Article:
In a beaker, sugar is dissolved in water, and then the water is heated and evaporates. The sugar is recovered, and heat is again applied. Vapor is released, and the material in the beaker changes...
There are two types of basic changes in chemistry, physical and chemical. A physical change is simply a change in the form of a substance without any actual chemical bonds being broken or formed. A chemical change requires a chemical reaction whereby chemical bonds are either broken or new bonds are formed.
When the sugar and water mixture is heated to boiling, the vapor that is released is water vapor. We know that this is a physical change to the mixture because we added water to the system, so the removal of water requires no chemical reaction. Instead, it merely requires heat to change the water from liquid to gas. When the sugar is recovered as a white solid when all of the water is gone, the heat is increased and the sugar turns black and more vapor is released. Since there is only one chemical entity present in the beaker (sugar), a change like this is most likely chemical in nature since you have a chemical solid producing another chemical solid and a gas. In order to verify this, we must know the chemical content of the vapor released or the chemical content of the black solid remaining in the beaker. If we can show that one or both is chemically different than sugar, then a chemical change has occurred.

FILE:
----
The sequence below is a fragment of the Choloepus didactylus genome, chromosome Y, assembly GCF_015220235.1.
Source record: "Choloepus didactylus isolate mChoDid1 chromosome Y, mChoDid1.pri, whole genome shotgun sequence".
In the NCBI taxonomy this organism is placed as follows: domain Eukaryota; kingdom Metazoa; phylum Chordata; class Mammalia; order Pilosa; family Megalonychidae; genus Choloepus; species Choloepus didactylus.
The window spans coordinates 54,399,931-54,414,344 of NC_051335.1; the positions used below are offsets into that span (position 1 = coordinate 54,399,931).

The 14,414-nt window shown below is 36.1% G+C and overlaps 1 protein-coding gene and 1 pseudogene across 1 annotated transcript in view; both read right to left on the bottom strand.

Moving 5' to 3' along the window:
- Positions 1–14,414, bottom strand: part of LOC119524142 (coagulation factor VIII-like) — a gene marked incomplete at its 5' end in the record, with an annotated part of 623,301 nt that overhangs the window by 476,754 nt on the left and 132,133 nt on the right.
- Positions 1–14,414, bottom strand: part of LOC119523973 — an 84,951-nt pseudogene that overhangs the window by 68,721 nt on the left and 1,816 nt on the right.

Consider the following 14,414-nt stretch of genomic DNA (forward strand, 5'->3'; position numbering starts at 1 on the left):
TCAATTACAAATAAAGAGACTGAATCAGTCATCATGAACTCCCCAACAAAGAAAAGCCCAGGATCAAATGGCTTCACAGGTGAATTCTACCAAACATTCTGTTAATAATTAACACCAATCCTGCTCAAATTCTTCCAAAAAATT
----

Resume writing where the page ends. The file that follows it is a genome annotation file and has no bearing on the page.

In reality, the cooking of sugars with high heat is a process called caramelization. Simple sugars like table sugar will break down to form carbon dioxide and water vapor (the gasses being released) and also carbon residue (the black solid remaining in the beaker).